- Remove all unnecessary programs, including apps and extensions.
- Keep all apps and programs updated - preferably automatically.
- Routine backups are essential to survival in the event of ransomware!!!
- Keep your backups current and offline.
- Test your backups through trial restore cycles.
- Obtain, maintain, and schedule daily runs of good anti-malware
- Look at the options. Microsoft comes with their own flavor, there are lots of free and paid alternatives. Be sure if you install and activate another one to turn off and deactivate Microsoft.
- Assure it automatically runs daily - at LEAST every other day.
- Physically unplug the network cable or turn off WiFi for best protection, otherwise use the control panel settings to disable the network interface.
- It's not uncommon to leave your computer running overnight to run a scheduled backup and/or anti-mailware scan.
If you do, before leaving it for the night, refresh the antivirus definitions, then disable the network interface (if you're not backing up to network location).
3. Your Passwords are locks on your valuables. Don't leave your diamonds in a shoebox.
(More secure usually means less convenient - get used to it.)
- ALWAYS change default/preset passwords immediately
- Longer passwords are safer. 12 characters is good, 16 better, 20 strong.
- Mix upper/lowercase, numbers, special characters.
- Don't rely on common
cheats - they're easily predictable - 1 (one) for the letter L, 0 (zero) for the letter O, etc.
These do help protect against shoulder surfers (if someone sees your password on your screen), but cracking programs that guess by brute force know to try these alternatives.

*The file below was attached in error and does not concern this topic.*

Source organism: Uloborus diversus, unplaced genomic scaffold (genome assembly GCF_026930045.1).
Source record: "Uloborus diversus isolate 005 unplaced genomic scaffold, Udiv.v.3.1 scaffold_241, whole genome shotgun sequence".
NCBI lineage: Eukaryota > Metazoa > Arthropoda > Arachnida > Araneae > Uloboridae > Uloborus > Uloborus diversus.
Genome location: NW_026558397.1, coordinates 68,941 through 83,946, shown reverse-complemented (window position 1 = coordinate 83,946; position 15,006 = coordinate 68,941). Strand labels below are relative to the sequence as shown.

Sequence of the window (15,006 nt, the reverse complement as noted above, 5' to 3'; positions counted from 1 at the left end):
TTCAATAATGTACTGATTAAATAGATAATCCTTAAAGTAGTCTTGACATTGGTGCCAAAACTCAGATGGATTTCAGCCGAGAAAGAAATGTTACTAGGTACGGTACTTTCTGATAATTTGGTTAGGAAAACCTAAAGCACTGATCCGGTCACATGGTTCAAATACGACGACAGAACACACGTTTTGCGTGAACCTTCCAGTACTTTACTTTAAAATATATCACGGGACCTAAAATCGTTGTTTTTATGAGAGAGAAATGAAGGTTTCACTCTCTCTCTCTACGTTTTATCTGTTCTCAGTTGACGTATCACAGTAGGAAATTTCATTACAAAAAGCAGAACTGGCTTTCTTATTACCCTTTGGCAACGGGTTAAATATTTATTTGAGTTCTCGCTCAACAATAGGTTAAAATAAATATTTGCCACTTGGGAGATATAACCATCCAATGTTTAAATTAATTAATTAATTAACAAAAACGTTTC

- NEVER use
iforgot or other simple common-word combinations.
- Use an online password complexity checker to teach yourself how to generate strong passwords manually (BUT NEVER ENTER PASSWORDS YOU INTEND TO ACTUALLY USE INTO SITES LIKE THIS - only similarly structured ones).
- Use a password management program like Keepass.
4. There are bargains online - if that CD doesn't end up costing $3000!
- Use credit cards instead of debit cards
- Don't wait until you're ready to submit:
- Always assure you're on the right site by checking the domain or watching closely for notices indicating you'll be redirected.
- Always check for a secure connection (logging in as well as when you enter your cc information).
- Consider a service like Blur that will issue one-time credit card numbers for your purchases.
5. Speak LAN?
- Keep your home LAN safe.
- Don't think you have a home LAN? Think again!
- Change your default router and WiFi passwords - hackers can find the default online and log in.